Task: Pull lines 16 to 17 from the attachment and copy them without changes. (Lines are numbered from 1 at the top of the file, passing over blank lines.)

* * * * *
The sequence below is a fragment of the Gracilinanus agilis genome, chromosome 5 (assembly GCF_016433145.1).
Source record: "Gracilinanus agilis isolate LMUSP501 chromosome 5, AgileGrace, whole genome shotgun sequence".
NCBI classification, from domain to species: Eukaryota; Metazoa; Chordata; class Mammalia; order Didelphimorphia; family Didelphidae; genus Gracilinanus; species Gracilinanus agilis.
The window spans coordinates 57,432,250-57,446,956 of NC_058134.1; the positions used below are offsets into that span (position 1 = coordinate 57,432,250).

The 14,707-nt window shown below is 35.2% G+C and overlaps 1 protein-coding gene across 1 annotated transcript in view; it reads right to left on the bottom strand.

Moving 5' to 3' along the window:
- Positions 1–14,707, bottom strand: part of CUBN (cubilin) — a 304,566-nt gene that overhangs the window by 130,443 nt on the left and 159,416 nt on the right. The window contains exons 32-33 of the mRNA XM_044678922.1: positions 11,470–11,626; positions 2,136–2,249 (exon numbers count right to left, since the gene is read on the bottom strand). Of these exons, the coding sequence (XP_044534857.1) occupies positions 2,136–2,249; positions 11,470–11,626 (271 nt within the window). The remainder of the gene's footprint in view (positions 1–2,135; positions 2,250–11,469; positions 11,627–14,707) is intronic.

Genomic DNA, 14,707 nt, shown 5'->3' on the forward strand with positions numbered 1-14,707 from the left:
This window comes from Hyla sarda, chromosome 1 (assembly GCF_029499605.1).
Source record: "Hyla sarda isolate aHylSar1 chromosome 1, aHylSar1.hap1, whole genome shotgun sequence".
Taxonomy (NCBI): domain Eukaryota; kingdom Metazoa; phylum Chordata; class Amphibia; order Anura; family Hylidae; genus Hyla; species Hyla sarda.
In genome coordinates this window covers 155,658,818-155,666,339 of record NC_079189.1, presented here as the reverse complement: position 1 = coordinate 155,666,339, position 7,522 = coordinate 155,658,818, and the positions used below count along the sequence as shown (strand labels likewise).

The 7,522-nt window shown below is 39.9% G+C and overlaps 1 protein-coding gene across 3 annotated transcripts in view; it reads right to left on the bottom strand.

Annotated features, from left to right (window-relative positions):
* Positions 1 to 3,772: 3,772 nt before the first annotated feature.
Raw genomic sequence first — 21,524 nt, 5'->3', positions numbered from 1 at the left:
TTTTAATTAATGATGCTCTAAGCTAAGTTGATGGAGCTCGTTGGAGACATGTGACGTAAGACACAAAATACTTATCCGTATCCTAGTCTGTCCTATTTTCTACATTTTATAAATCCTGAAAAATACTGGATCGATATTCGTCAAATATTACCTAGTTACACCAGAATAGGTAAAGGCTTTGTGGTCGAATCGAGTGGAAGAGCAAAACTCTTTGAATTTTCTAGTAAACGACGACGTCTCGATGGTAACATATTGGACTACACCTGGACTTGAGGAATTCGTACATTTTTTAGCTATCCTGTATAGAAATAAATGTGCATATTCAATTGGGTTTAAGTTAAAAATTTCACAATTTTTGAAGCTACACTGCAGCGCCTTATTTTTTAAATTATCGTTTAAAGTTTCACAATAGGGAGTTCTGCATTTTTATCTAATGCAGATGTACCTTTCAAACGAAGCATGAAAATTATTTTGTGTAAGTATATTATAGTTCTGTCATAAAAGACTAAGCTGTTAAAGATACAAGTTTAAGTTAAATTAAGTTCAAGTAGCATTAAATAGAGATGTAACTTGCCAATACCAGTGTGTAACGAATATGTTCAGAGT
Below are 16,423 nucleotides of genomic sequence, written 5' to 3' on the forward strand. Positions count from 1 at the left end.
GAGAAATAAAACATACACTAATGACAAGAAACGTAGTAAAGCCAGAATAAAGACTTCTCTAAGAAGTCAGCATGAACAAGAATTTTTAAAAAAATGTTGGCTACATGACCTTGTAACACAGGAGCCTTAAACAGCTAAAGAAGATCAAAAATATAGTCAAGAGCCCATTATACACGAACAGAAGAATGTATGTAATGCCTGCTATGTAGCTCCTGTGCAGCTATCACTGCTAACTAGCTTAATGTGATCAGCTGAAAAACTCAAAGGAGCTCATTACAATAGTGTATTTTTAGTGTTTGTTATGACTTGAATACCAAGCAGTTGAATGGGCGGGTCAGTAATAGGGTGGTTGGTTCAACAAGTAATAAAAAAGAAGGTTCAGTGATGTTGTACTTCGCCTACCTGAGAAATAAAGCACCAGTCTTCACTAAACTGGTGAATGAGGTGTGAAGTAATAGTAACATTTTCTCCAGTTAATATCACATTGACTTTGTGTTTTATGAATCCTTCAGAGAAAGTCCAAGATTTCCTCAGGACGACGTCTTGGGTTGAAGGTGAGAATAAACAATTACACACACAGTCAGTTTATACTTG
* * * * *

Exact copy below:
Raw genomic sequence first — 21,524 nt, 5'->3', positions numbered from 1 at the left:
TTTTAATTAATGATGCTCTAAGCTAAGTTGATGGAGCTCGTTGGAGACATGTGACGTAAGACACAAAATACTTATCCGTATCCTAGTCTGTCCTATTTTCTACATTTTATAAATCCTGAAAAATACTGGATCGATATTCGTCAAATATTACCTAGTTACACCAGAATAGGTAAAGGCTTTGTGGTCGAATCGAGTGGAAGAGCAAAACTCTTTGAATTTTCTAGTAAACGACGACGTCTCGATGGTAACATATTGGACTACACCTGGACTTGAGGAATTCGTACATTTTTTAGCTATCCTGTATAGAAATAAATGTGCATATTCAATTGGGTTTAAGTTAAAAATTTCACAATTTTTGAAGCTACACTGCAGCGCCTTATTTTTTAAATTATCGTTTAAAGTTTCACAATAGGGAGTTCTGCATTTTTATCTAATGCAGATGTACCTTTCAAACGAAGCATGAAAATTATTTTGTGTAAGTATATTATAGTTCTGTCATAAAAGACTAAGCTGTTAAAGATACAAGTTTAAGTTAAATTAAGTTCAAGTAGCATTAAATAGAGATGTAACTTGCCAATACCAGTGTGTAACGAATATGTTCAGAGT